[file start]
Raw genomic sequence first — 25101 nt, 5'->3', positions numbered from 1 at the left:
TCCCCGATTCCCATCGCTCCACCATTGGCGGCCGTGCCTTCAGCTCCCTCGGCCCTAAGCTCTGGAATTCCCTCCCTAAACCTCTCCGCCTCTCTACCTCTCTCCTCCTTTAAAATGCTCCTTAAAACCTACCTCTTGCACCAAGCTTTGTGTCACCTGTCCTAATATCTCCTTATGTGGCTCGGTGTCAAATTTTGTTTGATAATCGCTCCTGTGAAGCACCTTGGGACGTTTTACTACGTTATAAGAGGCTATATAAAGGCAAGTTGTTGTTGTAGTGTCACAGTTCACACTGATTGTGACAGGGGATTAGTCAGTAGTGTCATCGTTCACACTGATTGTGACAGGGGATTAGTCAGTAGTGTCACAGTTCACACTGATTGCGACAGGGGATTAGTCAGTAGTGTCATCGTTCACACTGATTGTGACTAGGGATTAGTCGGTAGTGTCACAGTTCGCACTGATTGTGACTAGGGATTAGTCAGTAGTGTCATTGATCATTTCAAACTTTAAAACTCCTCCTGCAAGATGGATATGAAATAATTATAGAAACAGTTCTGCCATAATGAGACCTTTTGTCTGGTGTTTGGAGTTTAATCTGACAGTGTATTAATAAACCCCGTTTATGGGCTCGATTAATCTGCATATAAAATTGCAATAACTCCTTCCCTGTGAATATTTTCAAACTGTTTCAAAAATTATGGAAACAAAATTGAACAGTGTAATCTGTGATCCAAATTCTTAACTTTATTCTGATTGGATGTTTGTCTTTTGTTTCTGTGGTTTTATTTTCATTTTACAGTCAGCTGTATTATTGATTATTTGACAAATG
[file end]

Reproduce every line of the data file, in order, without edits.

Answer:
Raw genomic sequence first — 25101 nt, 5'->3', positions numbered from 1 at the left:
TCCCCGATTCCCATCGCTCCACCATTGGCGGCCGTGCCTTCAGCTCCCTCGGCCCTAAGCTCTGGAATTCCCTCCCTAAACCTCTCCGCCTCTCTACCTCTCTCCTCCTTTAAAATGCTCCTTAAAACCTACCTCTTGCACCAAGCTTTGTGTCACCTGTCCTAATATCTCCTTATGTGGCTCGGTGTCAAATTTTGTTTGATAATCGCTCCTGTGAAGCACCTTGGGACGTTTTACTACGTTATAAGAGGCTATATAAAGGCAAGTTGTTGTTGTAGTGTCACAGTTCACACTGATTGTGACAGGGGATTAGTCAGTAGTGTCATCGTTCACACTGATTGTGACAGGGGATTAGTCAGTAGTGTCACAGTTCACACTGATTGCGACAGGGGATTAGTCAGTAGTGTCATCGTTCACACTGATTGTGACTAGGGATTAGTCGGTAGTGTCACAGTTCGCACTGATTGTGACTAGGGATTAGTCAGTAGTGTCATTGATCATTTCAAACTTTAAAACTCCTCCTGCAAGATGGATATGAAATAATTATAGAAACAGTTCTGCCATAATGAGACCTTTTGTCTGGTGTTTGGAGTTTAATCTGACAGTGTATTAATAAACCCCGTTTATGGGCTCGATTAATCTGCATATAAAATTGCAATAACTCCTTCCCTGTGAATATTTTCAAACTGTTTCAAAAATTATGGAAACAAAATTGAACAGTGTAATCTGTGATCCAAATTCTTAACTTTATTCTGATTGGATGTTTGTCTTTTGTTTCTGTGGTTTTATTTTCATTTTACAGTCAGCTGTATTATTGATTATTTGACAAATG